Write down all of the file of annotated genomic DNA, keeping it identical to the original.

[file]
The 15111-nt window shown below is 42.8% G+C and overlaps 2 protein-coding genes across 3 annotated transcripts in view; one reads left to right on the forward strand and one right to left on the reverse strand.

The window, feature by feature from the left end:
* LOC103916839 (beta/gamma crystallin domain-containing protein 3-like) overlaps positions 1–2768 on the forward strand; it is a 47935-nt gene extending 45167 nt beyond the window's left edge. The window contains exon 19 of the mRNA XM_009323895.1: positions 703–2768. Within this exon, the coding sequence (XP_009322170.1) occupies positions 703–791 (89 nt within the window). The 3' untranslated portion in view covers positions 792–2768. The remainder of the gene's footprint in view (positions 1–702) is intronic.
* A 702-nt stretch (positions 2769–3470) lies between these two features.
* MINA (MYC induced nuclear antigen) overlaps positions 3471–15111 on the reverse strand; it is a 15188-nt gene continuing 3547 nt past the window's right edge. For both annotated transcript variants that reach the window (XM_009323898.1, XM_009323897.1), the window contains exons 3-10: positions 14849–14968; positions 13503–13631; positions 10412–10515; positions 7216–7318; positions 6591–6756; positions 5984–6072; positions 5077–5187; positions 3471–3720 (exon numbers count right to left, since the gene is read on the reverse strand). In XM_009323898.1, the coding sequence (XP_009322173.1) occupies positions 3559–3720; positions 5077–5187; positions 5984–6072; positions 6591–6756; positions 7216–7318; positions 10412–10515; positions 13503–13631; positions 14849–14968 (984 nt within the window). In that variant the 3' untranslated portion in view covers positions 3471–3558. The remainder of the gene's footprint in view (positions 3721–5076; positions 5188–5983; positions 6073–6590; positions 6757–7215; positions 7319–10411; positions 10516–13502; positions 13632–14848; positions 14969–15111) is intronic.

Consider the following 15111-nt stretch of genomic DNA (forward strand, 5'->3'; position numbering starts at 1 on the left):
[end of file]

The 15111-nt window shown below is 42.8% G+C and overlaps 2 protein-coding genes across 3 annotated transcripts in view; one reads left to right on the forward strand and one right to left on the reverse strand.

The window, feature by feature from the left end:
* LOC103916839 (beta/gamma crystallin domain-containing protein 3-like) overlaps positions 1–2768 on the forward strand; it is a 47935-nt gene extending 45167 nt beyond the window's left edge. The window contains exon 19 of the mRNA XM_009323895.1: positions 703–2768. Within this exon, the coding sequence (XP_009322170.1) occupies positions 703–791 (89 nt within the window). The 3' untranslated portion in view covers positions 792–2768. The remainder of the gene's footprint in view (positions 1–702) is intronic.
* A 702-nt stretch (positions 2769–3470) lies between these two features.
* MINA (MYC induced nuclear antigen) overlaps positions 3471–15111 on the reverse strand; it is a 15188-nt gene continuing 3547 nt past the window's right edge. For both annotated transcript variants that reach the window (XM_009323898.1, XM_009323897.1), the window contains exons 3-10: positions 14849–14968; positions 13503–13631; positions 10412–10515; positions 7216–7318; positions 6591–6756; positions 5984–6072; positions 5077–5187; positions 3471–3720 (exon numbers count right to left, since the gene is read on the reverse strand). In XM_009323898.1, the coding sequence (XP_009322173.1) occupies positions 3559–3720; positions 5077–5187; positions 5984–6072; positions 6591–6756; positions 7216–7318; positions 10412–10515; positions 13503–13631; positions 14849–14968 (984 nt within the window). In that variant the 3' untranslated portion in view covers positions 3471–3558. The remainder of the gene's footprint in view (positions 3721–5076; positions 5188–5983; positions 6073–6590; positions 6757–7215; positions 7319–10411; positions 10516–13502; positions 13632–14848; positions 14969–15111) is intronic.

Consider the following 15111-nt stretch of genomic DNA (forward strand, 5'->3'; position numbering starts at 1 on the left):